The boolean return value of the add and remove methods indicate if the data of your collection has been actually changed by the method call.

So as you can see the basic usage of the adapter is very simple.

 

Defining custom Layouts

If you want to use custom layouts within the adapter you can use the third available constructor of the com.appsolut.adapter.collections. CollectionsAdapter<E> class:

public CollectionsAdapter(Context context, Collection<E> content, ICollectionsAdapterViewFactory<E> viewFactory)

This constructor requires a context, the collection which will be used as data basis for the adapter and an com.appsolut.adapter.collections.view.ICollectionsAdapterViewFactory<E> viewFactory. The ICollectionsAdapterViewFactory<E> interface defines a method which will be called to display an element. During this method call you can create your own layout:

public View getView(int position, View convertView, ViewGroup parent, E item, LayoutInflater inflater, Context context)

If you have already created custom views for an adapter the method should look familiar to you. There are just some new parameters which ensure an easy creation of the view. If custom views within an adapter are completely new you should check out my previous posting on this topic first (http://xinfo.de/2011/03/using-custom-layouts-for-spinner-or-listview-entries-in-android/) and the return here.

So let’s take a look at the parameters of the method:

      • position – indicates the position of the element within the data set which should be displayed
      • convertView – “The old view to reuse, if possible. Note: You should check that this view is non-null and of an appropriate type before using. If it is not possible to convert this view to display the correct data, this method can create a new view.” – taken from the original Android API
      • parent – The parent view to which you should attach your view
      • item – The item which should be displayed by this view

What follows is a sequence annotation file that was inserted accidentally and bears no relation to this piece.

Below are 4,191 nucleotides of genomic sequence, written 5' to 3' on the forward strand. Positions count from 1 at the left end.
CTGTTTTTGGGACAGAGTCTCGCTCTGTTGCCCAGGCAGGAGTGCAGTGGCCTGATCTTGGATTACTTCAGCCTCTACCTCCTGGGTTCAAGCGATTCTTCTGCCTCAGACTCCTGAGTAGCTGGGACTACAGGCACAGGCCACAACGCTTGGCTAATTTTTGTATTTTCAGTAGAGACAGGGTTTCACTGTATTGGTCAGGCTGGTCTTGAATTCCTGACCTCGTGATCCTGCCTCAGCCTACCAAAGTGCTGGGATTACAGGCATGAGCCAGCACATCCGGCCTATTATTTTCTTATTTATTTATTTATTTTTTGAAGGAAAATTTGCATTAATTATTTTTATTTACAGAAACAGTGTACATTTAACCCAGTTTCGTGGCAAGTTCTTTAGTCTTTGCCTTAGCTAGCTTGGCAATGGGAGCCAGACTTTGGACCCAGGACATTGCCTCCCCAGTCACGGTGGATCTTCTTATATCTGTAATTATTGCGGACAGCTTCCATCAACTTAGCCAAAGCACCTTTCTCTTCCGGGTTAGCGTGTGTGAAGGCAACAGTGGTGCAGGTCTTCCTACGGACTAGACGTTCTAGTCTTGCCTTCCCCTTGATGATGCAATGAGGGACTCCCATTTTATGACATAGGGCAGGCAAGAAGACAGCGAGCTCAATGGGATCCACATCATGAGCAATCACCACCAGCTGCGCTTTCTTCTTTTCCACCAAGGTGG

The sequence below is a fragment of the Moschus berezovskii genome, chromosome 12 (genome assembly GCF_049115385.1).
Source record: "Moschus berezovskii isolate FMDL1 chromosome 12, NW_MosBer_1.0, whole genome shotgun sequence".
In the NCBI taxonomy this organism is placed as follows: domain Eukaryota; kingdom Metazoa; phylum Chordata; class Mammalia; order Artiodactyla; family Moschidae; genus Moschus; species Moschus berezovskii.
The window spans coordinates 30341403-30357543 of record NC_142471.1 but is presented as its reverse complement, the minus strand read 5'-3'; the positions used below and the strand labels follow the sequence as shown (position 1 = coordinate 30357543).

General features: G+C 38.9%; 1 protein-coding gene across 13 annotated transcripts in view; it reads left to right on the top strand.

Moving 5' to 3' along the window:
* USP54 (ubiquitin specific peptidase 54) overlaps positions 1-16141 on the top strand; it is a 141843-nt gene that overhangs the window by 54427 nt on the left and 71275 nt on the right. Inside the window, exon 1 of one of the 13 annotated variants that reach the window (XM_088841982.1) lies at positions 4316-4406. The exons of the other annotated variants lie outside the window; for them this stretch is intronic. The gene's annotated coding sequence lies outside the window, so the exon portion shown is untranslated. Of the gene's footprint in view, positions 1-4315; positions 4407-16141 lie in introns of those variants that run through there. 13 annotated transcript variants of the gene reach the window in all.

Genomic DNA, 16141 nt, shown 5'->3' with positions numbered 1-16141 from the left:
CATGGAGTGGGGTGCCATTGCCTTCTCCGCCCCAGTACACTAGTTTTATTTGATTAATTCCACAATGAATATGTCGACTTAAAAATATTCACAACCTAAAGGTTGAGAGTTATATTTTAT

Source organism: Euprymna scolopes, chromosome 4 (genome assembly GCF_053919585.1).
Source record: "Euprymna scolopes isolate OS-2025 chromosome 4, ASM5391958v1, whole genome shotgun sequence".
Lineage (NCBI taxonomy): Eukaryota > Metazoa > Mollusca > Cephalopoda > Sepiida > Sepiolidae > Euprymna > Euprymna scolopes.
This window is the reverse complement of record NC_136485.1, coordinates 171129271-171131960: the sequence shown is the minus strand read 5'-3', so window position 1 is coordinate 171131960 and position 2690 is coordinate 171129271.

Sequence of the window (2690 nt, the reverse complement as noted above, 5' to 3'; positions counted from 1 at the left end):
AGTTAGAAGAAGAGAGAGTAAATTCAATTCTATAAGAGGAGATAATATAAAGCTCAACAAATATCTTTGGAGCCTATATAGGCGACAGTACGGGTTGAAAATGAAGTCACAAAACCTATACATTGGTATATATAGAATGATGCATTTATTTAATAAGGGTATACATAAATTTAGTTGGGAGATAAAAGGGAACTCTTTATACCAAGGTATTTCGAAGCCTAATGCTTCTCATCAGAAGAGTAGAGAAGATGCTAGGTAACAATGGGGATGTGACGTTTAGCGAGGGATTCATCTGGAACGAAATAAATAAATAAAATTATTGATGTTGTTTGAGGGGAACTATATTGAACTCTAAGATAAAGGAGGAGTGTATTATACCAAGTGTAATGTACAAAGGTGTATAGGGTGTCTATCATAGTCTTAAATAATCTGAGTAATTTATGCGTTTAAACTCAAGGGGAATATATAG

• inflater – The layout inflater service used to inflate xml layouts
      • context – The current context

In the example project I’ve implemented such an ICollectionsAdapterViewFactory which will populate a layout consisting of an ImageView and two TextViews:

public class NumberedViewFactory<T> implements
		ICollectionsAdapterViewFactory<T> {

	@Override
	public View getView(int position, View convertView,
			ViewGroup parent, T item, LayoutInflater inflater,
			Context context) {
		View layoutView;
		if (convertView == null) {
			layoutView = inflater.inflate(R.layout.listview_entry, parent, false);
		} else {
			layoutView = convertView;
		}
		final TextView segmentText = (TextView)layoutView.findViewById(R.id.textSegment);
		segmentText.setText(item.toString());

		final TextView segmentNumber = (TextView)layoutView.findViewById(R.id.segmentNumber);
		segmentNumber.setText(Integer.toString(position) + ". ");

		final ImageView imageView = (ImageView)layoutView.findViewById(R.id.image);
		if(position%2 == 0) {
			imageView.setBackgroundResource(android.R.drawable.presence_online);
		} else {
			imageView.setBackgroundResource(android.R.drawable.presence_invisible);
		}

		return layoutView;
	}

}

Summary

I hope you can use this flexible library to populate your ListViews and Spinners with various data sets. If you have any problems or suggestions on how to improve this library feel free to post comments.

by Kevin Kratzer

When developing Apps for the Android OS you might end up in the situation where you have common Activities or Services which could be reused in multiple Apps with just a little modification. As you don’t want to copy these classes into every single project – which would lead to a hardly maintainable code – you would seek a way to reference the source of these classes from multiple projects. For non-android applications an approach for this problem would be to break up the code into multiple libraries so that the required functionality can be referenced from multiple projects. As long as you are not interacting with external resources this attempt is also possible in Android projects (build a jar and reference it from the projects). But if you are using external resources these classes can’t be used within a library. This is caused by the fact that the Android SDK won’t generate matching ids within the “R” class for external resources which are included in a referenced jar file. In this post I want to show you different solutions for this problem which can avoid the necessity to copy the source code into the projects.